Last year, cinemas in New Delhi screening Deepa Mehta's Fire , which depicts sexual intimacy between sisters-in-law, were vandalised by women of the Shiv Sena, a nationalist party that holds power in Maharashtra. One of their major objections to the film was that lesbianism is not an Indian practice, which is true inasmuch as sexual-identity politics is a specifically western discourse of modernity, although same-sex sexual practices are found in all cultures. Jeremy Seabrook's subtitle shows that he is aware of this distinction in that "men who have sex with men" (MSM) is not simply another way of saying "gay", and this difference lies at the heart of this engaging study.
Seabrook's earlier book, Notes from Another India , showed a deep empathy for India that developed during his years living in India as a journalist, during which he learnt to interview in Hindi, a necessity few foreigners bother to acquire. Eschewing personal confession, although not hiding his feelings, Seabrook bravely engages with issues that he encountered as a gay man living in a different sexual culture.
Seabrook clearly spent a great deal of time in "The Park", a cruising area of New Delhi, whose bushes provide locations for sexual encounters. Aware of the limitations of his methodology, he has built his study on lengthy discussions with about 75 different men who have narrated their sexual histories,practices and, as he is too astute not to notice, possible fantasies.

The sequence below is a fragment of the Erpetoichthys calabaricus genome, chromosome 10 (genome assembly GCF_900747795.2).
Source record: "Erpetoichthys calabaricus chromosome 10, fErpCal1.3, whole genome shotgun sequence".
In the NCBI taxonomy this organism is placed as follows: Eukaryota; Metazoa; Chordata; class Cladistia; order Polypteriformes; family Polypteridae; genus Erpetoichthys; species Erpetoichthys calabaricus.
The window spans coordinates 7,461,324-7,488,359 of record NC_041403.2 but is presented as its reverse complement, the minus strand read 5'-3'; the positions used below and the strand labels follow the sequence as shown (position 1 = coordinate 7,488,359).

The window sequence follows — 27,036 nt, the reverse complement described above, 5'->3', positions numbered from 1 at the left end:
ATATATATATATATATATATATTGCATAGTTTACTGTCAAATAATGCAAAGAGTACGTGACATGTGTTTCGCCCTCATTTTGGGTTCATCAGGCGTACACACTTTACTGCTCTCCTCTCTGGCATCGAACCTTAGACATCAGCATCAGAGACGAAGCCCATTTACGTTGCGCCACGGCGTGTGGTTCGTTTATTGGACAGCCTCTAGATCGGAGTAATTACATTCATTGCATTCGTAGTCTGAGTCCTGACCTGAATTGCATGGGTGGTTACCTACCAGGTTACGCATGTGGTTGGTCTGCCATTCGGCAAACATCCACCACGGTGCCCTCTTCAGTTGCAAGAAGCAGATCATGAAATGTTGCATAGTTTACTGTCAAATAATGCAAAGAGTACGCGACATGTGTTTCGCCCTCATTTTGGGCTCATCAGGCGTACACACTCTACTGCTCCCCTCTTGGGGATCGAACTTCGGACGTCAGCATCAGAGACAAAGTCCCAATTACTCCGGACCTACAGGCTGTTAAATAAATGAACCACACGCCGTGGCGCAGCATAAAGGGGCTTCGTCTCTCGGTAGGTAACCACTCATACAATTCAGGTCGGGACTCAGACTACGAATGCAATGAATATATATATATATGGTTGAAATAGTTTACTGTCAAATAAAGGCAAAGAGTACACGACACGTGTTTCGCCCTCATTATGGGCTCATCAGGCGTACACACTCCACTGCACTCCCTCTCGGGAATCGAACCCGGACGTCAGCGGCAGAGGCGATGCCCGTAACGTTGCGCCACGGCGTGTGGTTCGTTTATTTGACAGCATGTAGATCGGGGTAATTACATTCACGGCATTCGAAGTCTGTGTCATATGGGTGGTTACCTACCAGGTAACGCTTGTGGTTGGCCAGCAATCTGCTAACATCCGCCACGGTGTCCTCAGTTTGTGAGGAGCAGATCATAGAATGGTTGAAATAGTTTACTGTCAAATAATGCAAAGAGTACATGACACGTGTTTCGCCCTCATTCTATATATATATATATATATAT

The book is rich with detail and description, which is both its strength and its weakness. The long and numerous reports of sexual encounters read like pornography, as Seabrook reports at length on details of erections, penetrative sex, masturbation and fellatio. In the mass of characters, we seem to lose the individuals, a problem exacerbated by Seabrook's elegant recasting of these men's narratives in such a way as to disguise, if not overwhelm, their own voices.